When we bought the house, an inspection by the previous owner revealed that the septic tank was cracked, which is why a new one was installed, right before we bought the house (1000 gallon plastic Fralo). If I had to guess, due to this large dog fence that surrounds the back yard, they drove a truck in there to build it and cracked the tank (I know, a hypothesis, but it's the only thing I can think of that would crack the original tank).

    Thanks again for all the information...it's very helpful,

    -Gregg

  14. #14
    Aspiring Old Fart, EE, computer & networking geek Mikey's Avatar
    Join Date
    Nov 2005
    Location
    Central Florida
    Posts
    2,687

    Default

    Quote Originally Posted by Hollow Man View Post
    According to the sales quote I was given, what I have is a EWS20FAN (2 cubic foot) Acid Neutralizer and EWS30KM (30K grain) Metered Softener. The Neutralizer has the Fleck 2510 controller and the Softener has a Fleck 5600 controller. Does this help you determine how big the tanks are?
    Not really, but one of the pros here could probably tell. The easiest way to determine how big the tanks are is to measure them. They go by diameter and height. Measure the diameter by measuring the circumference and divide by pi. Common sizes are like 10x54, 12x48, 12x52, etc. Again, Gary was headed in the right direction. If the 2510 and 5600 are demand-driven, it's likely that now and then they'll regenerate on the same night. If that happens, instead of a lot of water hitting the septic system in a short time, it'll be a LOT of water, and if the septic system is marginal, it will be overwhelmed and you'll see a backup. Tell us exactly how they're both programmed (your installer should have left the details) and one of the pros here can tell you what's up.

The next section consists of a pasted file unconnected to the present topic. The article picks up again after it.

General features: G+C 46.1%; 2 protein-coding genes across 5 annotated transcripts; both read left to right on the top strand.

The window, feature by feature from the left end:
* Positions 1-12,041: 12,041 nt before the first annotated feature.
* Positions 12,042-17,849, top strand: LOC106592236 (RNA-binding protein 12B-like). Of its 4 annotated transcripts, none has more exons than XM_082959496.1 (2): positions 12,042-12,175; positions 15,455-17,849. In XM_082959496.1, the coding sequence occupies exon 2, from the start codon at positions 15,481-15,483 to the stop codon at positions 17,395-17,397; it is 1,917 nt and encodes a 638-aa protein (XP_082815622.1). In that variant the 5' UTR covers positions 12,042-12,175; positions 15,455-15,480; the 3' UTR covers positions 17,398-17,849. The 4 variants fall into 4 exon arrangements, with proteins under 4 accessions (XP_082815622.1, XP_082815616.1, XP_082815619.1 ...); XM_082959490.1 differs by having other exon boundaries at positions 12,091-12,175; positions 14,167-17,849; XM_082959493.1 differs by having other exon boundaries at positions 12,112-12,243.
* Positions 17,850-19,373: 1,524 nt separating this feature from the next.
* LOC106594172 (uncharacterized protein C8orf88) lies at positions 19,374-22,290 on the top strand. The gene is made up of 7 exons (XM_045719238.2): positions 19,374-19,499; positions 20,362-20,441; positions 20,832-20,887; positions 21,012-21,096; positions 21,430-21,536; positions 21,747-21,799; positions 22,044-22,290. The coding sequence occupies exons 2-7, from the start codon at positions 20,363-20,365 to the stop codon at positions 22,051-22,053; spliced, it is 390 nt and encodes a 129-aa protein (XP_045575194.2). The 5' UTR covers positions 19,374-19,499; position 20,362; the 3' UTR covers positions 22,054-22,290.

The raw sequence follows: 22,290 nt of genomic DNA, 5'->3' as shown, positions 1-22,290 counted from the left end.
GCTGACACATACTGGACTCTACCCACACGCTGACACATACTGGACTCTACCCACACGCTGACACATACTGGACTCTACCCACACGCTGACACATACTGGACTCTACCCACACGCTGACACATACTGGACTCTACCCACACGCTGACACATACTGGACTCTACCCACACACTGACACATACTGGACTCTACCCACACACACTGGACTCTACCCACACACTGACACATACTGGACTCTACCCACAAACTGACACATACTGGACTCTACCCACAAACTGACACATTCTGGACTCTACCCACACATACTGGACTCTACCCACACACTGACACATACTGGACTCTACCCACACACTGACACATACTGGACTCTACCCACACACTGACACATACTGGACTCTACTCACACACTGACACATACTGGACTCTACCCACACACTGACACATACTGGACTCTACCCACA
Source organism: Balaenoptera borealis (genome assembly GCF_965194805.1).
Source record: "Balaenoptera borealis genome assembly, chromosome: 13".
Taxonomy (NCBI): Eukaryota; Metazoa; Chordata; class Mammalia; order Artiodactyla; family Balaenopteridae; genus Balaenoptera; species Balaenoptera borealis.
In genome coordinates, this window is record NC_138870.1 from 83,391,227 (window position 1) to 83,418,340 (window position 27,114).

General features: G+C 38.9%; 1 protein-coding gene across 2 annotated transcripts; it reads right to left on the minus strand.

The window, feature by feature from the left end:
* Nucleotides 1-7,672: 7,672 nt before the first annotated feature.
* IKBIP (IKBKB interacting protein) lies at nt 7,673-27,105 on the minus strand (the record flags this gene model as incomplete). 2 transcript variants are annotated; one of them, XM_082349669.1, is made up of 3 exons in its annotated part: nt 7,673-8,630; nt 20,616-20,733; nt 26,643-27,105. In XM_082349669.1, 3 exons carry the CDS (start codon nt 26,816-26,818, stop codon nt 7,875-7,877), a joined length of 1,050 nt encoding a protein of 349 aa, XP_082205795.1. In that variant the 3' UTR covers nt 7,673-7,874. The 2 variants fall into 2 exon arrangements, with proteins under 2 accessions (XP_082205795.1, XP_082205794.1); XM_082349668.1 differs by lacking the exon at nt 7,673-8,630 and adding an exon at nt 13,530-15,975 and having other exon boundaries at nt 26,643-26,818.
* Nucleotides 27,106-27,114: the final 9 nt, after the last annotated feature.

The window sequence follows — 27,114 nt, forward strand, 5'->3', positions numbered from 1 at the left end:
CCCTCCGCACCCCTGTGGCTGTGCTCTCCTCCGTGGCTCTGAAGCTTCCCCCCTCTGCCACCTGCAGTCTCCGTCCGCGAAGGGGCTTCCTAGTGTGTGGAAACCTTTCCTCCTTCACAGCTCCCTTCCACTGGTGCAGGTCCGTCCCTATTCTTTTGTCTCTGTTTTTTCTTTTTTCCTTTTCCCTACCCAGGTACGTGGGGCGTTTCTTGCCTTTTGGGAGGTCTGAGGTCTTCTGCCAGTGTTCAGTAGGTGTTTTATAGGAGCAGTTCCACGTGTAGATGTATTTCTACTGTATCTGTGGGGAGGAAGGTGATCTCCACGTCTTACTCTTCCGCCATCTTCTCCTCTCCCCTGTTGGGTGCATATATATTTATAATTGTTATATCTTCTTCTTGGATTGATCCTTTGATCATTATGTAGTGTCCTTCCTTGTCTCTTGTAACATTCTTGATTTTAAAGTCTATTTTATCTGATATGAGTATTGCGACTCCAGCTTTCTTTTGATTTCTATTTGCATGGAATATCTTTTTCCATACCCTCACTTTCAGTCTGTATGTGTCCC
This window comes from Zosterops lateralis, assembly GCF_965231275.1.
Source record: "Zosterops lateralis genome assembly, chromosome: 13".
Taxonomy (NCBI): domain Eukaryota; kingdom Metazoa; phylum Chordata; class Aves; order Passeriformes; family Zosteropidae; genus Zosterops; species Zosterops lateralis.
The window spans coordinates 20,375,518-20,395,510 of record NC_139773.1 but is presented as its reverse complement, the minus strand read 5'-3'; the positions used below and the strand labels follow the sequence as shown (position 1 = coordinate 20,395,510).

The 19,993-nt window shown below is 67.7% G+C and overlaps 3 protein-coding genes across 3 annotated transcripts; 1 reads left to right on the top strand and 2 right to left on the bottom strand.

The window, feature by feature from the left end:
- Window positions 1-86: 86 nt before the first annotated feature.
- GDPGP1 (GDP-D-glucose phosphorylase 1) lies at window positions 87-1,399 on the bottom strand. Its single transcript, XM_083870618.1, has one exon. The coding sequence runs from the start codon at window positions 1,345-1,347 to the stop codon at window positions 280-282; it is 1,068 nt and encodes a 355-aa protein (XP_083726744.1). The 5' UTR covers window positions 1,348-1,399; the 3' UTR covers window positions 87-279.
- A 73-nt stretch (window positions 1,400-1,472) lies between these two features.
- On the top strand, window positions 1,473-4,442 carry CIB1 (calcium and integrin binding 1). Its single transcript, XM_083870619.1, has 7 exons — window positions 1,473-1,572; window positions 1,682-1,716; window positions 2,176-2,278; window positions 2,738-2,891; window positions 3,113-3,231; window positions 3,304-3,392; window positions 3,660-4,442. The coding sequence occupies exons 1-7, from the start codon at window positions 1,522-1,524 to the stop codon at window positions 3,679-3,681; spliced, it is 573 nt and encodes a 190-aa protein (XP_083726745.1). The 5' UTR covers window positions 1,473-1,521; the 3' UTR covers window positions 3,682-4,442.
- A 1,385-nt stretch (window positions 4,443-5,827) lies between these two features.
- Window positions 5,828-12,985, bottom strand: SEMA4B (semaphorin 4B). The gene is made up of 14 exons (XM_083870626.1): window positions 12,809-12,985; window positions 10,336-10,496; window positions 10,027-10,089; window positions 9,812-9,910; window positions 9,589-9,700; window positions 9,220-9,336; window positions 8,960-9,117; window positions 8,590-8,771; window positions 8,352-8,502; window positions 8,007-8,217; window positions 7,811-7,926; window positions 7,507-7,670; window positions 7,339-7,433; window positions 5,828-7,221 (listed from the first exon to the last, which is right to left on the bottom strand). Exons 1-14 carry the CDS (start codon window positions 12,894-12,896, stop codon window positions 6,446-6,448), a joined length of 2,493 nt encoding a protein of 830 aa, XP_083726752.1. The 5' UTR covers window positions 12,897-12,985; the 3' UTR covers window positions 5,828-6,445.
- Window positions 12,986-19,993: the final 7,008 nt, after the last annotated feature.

The "EWS" numbers look like internal codes used by the company -- maybe some outfit like "Eco Water Systems" or something. They package standard tanks and valves into their own proprietary systems, and usually don't tell you much about them.
    Last edited by Mikey; 01-26-2013 at 05:36 PM.

  15. #15
    DIY Junior Member Hollow Man's Avatar
    Join Date
    Jan 2013
    Location
    CT
    Posts
    15

    Default

    Just measured and did the diameter math: my softener (the smaller tank) is 10x48 and the neutralizer is 12x52.

    Sadly, they never left me with details as to how the system was set up. All of what I've said comes from observation and what I remember they told me. The neutralizer does its thing every 4 days: about 12 minutes, stops for 4 minutes, goes again for another 12. The softener supposedly runs when we have used a certain amount of water (I cannot remember the number of gallons they said), and seems to take 2.5 hours. It happens very infrequently...I think in the year we've had the system I've only personally been up and noticed it doing its thing twice. They told me it will go through less water than the neutralizer cycle.

    It's just peculiar that it took over a year before I started noticing a problem. Why now, if it's simply an issue of the system not being able to keep up? And why did it happen once in December, then I didn't notice it again until this last week? And since the last two times the neutralizer has gone (Monday and yesterday) it's overflowed, I don't think it's an issue with nights both the neutralizer and the softener go. The softener kicks off too infrequently to have caused an issue on both nights this week. It seems the neutralizer cycle is enough to cause it.

    So many questions unanswered...I really do need a great troubleshooter,

    -Gregg
    Last edited by Hollow Man; 01-26-2013 at 06:14 PM.

Similar Threads

  1. mystery leak in house plumbing causing pump to cycle
    By ronbchamp in forum Pumps and Tanks Well Forum & Blog
    Replies: 6
    Last Post: 02-14-2012, 10:25 AM
  2. problem with ph neutralizer
    By tfasbind in forum Pumps and Tanks Well Forum & Blog
    Replies: 3
    Last Post: 09-05-2010, 05:34 PM
  3. problem with ph neutralizer
    By tfasbind in forum Water Softener Forum, problems, installation and reviews
    Replies: 9
    Last Post: 09-02-2010, 07:34 PM
  4. Clack WS-1 backwash problem
    By BRob in forum Water Softener Forum, problems, installation and reviews
    Replies: 2
    Last Post: 08-30-2009, 09:29 PM
  5. Neutralizer backwash HELP.
    By 1krzqb in forum Water Softener Forum, problems, installation and reviews
    Replies: 1
    Last Post: 07-27-2009, 07:16 AM

Bookmarks

Posting Permissions

  • You may not post new threads
  • You may not post replies
  • You may not post attachments
  • You may not edit your posts
  •